Baton Rouge shooter identified as a US Marine

Three police officers killed in the capital of Louisiana. Incident follows killings of two black men by police and a racially motivated attack against law-enforcement in Texas.

Photo by: Reuters
Photo by: Reuters

Police officers block off Airline Highway near the scene of a fatal shooting of police officers in Baton Rouge, Louisiana, United States. July 17, 2016

As law-enforcement authorities identified the man—a former Marine—who killed three police officers in Baton Rouge, Louisiana in USA on Sunday, US President Barack Obama called for people to focus on actions which unite rather than divide.

Sunday’s assault on the police came less than two weeks after a black man was killed by police in the Louisiana capital, sparking nationwide protests.

The officers in Baton Rouge were responding to a call about a man carrying a rifle when shots were fired along a highway around 1340 GMT. 

Two Baton Rouge police officers and one sheriff's deputy were killed. The shooter identified as former marine Gavin Long, 29, also died in the shoot-out.

Other officers at a convenience store said the suspect was earlier seen standing behind a beauty supply store holding a rifle.

In the second instance of violence against US police in the last month, President Obama condemned the killings in his televised statement. Earlier in July, a sniper targeted police officers in Dallas, Texas, killing four Dallas police personnel and one rapid transit police officer.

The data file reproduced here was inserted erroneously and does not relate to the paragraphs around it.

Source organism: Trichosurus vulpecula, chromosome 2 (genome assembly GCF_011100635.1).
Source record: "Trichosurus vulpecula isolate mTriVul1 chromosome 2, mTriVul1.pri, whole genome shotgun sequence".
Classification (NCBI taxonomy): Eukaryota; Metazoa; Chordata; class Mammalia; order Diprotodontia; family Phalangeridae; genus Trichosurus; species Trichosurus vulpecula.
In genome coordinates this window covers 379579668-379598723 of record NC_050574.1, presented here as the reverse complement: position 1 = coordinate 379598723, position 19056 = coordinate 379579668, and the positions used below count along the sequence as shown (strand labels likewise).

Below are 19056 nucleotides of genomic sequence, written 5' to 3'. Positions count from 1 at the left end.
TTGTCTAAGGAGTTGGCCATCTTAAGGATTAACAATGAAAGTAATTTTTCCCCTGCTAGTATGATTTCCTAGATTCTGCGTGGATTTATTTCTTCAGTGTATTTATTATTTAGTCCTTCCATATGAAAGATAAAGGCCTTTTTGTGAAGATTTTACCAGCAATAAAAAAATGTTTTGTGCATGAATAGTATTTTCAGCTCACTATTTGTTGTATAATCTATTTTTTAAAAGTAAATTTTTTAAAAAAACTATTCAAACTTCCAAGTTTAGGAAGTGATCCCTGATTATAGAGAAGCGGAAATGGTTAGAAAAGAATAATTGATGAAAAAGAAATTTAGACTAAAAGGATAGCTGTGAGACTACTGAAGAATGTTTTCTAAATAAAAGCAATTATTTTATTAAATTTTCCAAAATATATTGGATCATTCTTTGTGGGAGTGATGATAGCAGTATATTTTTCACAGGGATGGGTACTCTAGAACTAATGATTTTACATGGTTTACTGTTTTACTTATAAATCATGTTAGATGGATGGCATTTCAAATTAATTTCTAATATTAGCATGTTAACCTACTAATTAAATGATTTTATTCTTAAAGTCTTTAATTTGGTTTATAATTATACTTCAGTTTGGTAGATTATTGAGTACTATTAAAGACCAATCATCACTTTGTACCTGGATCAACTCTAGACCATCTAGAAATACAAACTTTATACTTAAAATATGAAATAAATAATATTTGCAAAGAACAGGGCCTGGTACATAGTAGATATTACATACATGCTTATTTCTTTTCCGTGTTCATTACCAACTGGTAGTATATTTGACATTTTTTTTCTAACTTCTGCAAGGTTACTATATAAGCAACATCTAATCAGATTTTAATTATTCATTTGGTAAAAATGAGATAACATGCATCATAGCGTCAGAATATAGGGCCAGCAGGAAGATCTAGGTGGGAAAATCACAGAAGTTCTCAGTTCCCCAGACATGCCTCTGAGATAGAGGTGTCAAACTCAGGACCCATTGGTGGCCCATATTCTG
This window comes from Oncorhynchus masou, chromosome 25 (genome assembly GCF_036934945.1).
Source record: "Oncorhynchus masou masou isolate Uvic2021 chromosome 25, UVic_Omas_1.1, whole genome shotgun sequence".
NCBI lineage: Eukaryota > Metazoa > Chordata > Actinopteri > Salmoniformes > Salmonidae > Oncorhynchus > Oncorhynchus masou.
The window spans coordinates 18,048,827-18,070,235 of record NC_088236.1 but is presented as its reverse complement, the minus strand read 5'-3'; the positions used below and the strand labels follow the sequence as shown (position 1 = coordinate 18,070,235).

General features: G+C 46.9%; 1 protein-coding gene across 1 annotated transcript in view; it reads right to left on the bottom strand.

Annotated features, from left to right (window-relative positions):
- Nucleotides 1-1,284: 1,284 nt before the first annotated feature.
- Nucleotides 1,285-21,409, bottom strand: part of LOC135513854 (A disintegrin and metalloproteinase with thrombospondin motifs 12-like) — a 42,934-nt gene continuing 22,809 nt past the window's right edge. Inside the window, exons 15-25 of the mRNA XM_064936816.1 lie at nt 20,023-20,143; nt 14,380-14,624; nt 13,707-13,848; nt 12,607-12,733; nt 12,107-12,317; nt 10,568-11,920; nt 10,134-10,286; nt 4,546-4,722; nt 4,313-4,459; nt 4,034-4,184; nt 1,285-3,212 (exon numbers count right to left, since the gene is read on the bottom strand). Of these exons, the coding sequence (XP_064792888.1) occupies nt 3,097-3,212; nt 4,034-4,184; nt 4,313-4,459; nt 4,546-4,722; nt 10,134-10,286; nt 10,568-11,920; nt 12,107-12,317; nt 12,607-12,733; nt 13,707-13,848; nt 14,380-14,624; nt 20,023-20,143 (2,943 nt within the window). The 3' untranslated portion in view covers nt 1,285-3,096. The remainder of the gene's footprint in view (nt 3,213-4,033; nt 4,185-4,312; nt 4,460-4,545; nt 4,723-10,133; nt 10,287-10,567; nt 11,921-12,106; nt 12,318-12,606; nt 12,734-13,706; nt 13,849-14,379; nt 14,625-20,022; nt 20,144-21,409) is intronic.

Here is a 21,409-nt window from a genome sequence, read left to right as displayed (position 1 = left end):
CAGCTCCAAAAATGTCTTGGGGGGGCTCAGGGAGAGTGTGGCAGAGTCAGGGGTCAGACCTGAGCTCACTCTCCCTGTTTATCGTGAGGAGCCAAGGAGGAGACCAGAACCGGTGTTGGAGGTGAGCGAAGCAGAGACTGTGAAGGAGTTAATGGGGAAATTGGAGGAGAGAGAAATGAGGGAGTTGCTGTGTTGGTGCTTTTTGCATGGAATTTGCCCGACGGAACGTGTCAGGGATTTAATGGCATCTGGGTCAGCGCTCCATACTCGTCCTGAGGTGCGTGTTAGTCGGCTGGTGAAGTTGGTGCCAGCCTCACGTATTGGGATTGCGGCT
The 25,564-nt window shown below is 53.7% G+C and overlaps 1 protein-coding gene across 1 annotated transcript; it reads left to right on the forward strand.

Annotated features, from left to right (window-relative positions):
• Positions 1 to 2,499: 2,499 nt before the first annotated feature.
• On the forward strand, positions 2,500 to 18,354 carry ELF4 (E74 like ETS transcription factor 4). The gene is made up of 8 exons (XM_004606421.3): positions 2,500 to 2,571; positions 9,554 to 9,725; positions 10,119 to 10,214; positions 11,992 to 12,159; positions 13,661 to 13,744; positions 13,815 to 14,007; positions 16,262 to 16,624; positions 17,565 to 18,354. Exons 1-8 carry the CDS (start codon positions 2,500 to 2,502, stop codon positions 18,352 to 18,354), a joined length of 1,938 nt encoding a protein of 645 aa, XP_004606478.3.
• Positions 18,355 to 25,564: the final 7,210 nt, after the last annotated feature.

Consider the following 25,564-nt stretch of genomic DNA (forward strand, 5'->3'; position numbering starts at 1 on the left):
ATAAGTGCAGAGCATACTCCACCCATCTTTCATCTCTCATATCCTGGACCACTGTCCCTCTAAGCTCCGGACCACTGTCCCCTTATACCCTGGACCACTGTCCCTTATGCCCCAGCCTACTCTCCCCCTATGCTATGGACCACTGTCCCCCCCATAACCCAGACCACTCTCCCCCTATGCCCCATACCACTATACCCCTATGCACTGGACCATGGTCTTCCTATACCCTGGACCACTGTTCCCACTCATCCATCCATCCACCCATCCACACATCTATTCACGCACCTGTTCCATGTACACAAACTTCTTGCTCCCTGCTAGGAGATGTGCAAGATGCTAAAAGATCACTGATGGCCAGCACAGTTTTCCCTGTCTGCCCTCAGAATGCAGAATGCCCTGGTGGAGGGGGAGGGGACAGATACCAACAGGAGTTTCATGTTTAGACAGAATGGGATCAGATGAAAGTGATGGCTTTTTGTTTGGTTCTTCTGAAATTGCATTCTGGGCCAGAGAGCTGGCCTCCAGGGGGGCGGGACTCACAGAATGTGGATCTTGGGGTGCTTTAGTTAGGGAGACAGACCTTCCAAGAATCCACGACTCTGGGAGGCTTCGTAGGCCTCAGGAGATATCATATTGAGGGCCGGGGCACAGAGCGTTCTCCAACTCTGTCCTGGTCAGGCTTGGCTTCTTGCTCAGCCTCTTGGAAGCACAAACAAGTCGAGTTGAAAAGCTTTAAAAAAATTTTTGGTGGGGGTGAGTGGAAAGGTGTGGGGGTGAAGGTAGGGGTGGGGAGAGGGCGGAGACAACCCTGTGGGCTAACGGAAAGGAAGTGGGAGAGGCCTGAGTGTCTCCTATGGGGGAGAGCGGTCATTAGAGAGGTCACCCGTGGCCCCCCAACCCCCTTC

US President Barack Obama makes a statement on the shooting of police officers in Baton Rouge, Louisiana, from the White House in Washington, US. July 17, 2016.

No justification                                     

“The death of these three great officers underscores the danger police face every day. Nothing justifies violence against law enforcement. Attacks on police is an attack on all of us, on the rule of law…

First of all our hearts go out to the families who are grieving, to the officer fighting for his life.

I am surrounded by the best of the best every single day. I know whenever this happens, we feel it, our families feel it. I want you to know the respect and gratitude we have for all you do for us.”

Obama underscored the need for America to not fall prey to divisive rhetoric which is expected during the election cycle. The Republican convention will start Monday in Cleveland and the Democratic convention on July 25 in Philadelphia.

“Only we can prove through words and through deeds that we will not be divided and we will have to keep on doing so again and again and again.”

A marine, war veteran